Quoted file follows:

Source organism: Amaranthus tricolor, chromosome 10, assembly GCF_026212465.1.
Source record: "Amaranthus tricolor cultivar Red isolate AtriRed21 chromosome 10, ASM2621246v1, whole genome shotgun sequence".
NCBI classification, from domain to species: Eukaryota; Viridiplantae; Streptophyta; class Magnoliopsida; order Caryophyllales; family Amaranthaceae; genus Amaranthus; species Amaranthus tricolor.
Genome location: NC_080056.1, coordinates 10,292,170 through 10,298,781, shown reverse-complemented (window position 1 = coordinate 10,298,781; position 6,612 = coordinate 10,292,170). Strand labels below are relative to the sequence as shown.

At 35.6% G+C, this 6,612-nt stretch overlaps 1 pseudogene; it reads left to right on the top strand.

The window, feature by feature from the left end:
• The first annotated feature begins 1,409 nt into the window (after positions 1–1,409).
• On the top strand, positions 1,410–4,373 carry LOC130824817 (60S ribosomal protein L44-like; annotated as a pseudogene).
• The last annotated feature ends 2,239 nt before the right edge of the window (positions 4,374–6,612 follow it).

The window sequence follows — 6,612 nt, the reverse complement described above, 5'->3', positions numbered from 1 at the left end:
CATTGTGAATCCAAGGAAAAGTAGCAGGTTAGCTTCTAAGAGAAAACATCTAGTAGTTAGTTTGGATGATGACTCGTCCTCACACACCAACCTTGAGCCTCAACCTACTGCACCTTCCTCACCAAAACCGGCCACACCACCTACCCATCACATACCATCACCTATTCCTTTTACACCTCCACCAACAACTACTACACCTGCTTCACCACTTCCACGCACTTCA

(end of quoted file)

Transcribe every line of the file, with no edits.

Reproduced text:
Source organism: Amaranthus tricolor, chromosome 10, assembly GCF_026212465.1.
Source record: "Amaranthus tricolor cultivar Red isolate AtriRed21 chromosome 10, ASM2621246v1, whole genome shotgun sequence".
NCBI classification, from domain to species: Eukaryota; Viridiplantae; Streptophyta; class Magnoliopsida; order Caryophyllales; family Amaranthaceae; genus Amaranthus; species Amaranthus tricolor.
Genome location: NC_080056.1, coordinates 10,292,170 through 10,298,781, shown reverse-complemented (window position 1 = coordinate 10,298,781; position 6,612 = coordinate 10,292,170). Strand labels below are relative to the sequence as shown.

At 35.6% G+C, this 6,612-nt stretch overlaps 1 pseudogene; it reads left to right on the top strand.

The window, feature by feature from the left end:
• The first annotated feature begins 1,409 nt into the window (after positions 1–1,409).
• On the top strand, positions 1,410–4,373 carry LOC130824817 (60S ribosomal protein L44-like; annotated as a pseudogene).
• The last annotated feature ends 2,239 nt before the right edge of the window (positions 4,374–6,612 follow it).

The window sequence follows — 6,612 nt, the reverse complement described above, 5'->3', positions numbered from 1 at the left end:
CATTGTGAATCCAAGGAAAAGTAGCAGGTTAGCTTCTAAGAGAAAACATCTAGTAGTTAGTTTGGATGATGACTCGTCCTCACACACCAACCTTGAGCCTCAACCTACTGCACCTTCCTCACCAAAACCGGCCACACCACCTACCCATCACATACCATCACCTATTCCTTTTACACCTCCACCAACAACTACTACACCTGCTTCACCACTTCCACGCACTTCA